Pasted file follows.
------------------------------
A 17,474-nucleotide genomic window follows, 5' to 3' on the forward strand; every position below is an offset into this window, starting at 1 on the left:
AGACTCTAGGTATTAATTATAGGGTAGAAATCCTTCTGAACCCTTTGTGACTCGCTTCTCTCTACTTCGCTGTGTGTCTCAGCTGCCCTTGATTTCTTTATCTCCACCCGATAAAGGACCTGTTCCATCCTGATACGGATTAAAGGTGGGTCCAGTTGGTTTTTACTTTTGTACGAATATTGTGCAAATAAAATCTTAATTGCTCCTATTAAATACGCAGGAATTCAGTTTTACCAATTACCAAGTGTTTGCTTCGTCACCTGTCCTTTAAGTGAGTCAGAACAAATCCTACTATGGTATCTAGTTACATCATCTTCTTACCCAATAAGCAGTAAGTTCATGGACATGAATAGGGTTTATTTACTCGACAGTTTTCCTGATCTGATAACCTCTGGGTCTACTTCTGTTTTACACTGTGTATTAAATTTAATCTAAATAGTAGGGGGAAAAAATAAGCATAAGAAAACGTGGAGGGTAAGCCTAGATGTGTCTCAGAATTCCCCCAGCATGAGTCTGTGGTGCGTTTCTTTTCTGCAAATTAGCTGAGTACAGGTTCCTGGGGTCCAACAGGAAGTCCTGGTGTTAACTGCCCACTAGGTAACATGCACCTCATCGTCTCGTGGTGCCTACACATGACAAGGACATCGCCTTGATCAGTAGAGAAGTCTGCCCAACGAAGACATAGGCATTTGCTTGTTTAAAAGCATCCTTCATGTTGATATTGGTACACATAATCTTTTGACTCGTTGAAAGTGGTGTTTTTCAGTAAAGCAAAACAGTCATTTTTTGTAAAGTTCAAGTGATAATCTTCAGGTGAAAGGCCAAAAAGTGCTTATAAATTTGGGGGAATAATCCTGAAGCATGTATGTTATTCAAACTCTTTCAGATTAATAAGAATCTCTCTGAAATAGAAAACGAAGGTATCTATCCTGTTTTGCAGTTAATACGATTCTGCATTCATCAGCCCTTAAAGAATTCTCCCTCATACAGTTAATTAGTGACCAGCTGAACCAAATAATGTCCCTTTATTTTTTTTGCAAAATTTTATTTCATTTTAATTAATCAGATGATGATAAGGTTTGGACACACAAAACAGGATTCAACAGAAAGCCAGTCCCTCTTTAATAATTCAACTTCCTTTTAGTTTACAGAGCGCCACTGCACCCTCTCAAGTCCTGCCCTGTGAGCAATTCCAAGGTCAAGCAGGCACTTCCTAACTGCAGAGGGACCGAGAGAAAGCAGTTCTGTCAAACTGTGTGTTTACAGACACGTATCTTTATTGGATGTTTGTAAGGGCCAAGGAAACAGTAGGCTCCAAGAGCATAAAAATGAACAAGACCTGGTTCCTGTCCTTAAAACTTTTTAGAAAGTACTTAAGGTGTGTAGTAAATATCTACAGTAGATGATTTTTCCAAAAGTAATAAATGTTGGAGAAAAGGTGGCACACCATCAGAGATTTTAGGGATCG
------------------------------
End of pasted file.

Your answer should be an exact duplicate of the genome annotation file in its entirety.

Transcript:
A 17,474-nucleotide genomic window follows, 5' to 3' on the forward strand; every position below is an offset into this window, starting at 1 on the left:
AGACTCTAGGTATTAATTATAGGGTAGAAATCCTTCTGAACCCTTTGTGACTCGCTTCTCTCTACTTCGCTGTGTGTCTCAGCTGCCCTTGATTTCTTTATCTCCACCCGATAAAGGACCTGTTCCATCCTGATACGGATTAAAGGTGGGTCCAGTTGGTTTTTACTTTTGTACGAATATTGTGCAAATAAAATCTTAATTGCTCCTATTAAATACGCAGGAATTCAGTTTTACCAATTACCAAGTGTTTGCTTCGTCACCTGTCCTTTAAGTGAGTCAGAACAAATCCTACTATGGTATCTAGTTACATCATCTTCTTACCCAATAAGCAGTAAGTTCATGGACATGAATAGGGTTTATTTACTCGACAGTTTTCCTGATCTGATAACCTCTGGGTCTACTTCTGTTTTACACTGTGTATTAAATTTAATCTAAATAGTAGGGGGAAAAAATAAGCATAAGAAAACGTGGAGGGTAAGCCTAGATGTGTCTCAGAATTCCCCCAGCATGAGTCTGTGGTGCGTTTCTTTTCTGCAAATTAGCTGAGTACAGGTTCCTGGGGTCCAACAGGAAGTCCTGGTGTTAACTGCCCACTAGGTAACATGCACCTCATCGTCTCGTGGTGCCTACACATGACAAGGACATCGCCTTGATCAGTAGAGAAGTCTGCCCAACGAAGACATAGGCATTTGCTTGTTTAAAAGCATCCTTCATGTTGATATTGGTACACATAATCTTTTGACTCGTTGAAAGTGGTGTTTTTCAGTAAAGCAAAACAGTCATTTTTTGTAAAGTTCAAGTGATAATCTTCAGGTGAAAGGCCAAAAAGTGCTTATAAATTTGGGGGAATAATCCTGAAGCATGTATGTTATTCAAACTCTTTCAGATTAATAAGAATCTCTCTGAAATAGAAAACGAAGGTATCTATCCTGTTTTGCAGTTAATACGATTCTGCATTCATCAGCCCTTAAAGAATTCTCCCTCATACAGTTAATTAGTGACCAGCTGAACCAAATAATGTCCCTTTATTTTTTTTGCAAAATTTTATTTCATTTTAATTAATCAGATGATGATAAGGTTTGGACACACAAAACAGGATTCAACAGAAAGCCAGTCCCTCTTTAATAATTCAACTTCCTTTTAGTTTACAGAGCGCCACTGCACCCTCTCAAGTCCTGCCCTGTGAGCAATTCCAAGGTCAAGCAGGCACTTCCTAACTGCAGAGGGACCGAGAGAAAGCAGTTCTGTCAAACTGTGTGTTTACAGACACGTATCTTTATTGGATGTTTGTAAGGGCCAAGGAAACAGTAGGCTCCAAGAGCATAAAAATGAACAAGACCTGGTTCCTGTCCTTAAAACTTTTTAGAAAGTACTTAAGGTGTGTAGTAAATATCTACAGTAGATGATTTTTCCAAAAGTAATAAATGTTGGAGAAAAGGTGGCACACCATCAGAGATTTTAGGGATCG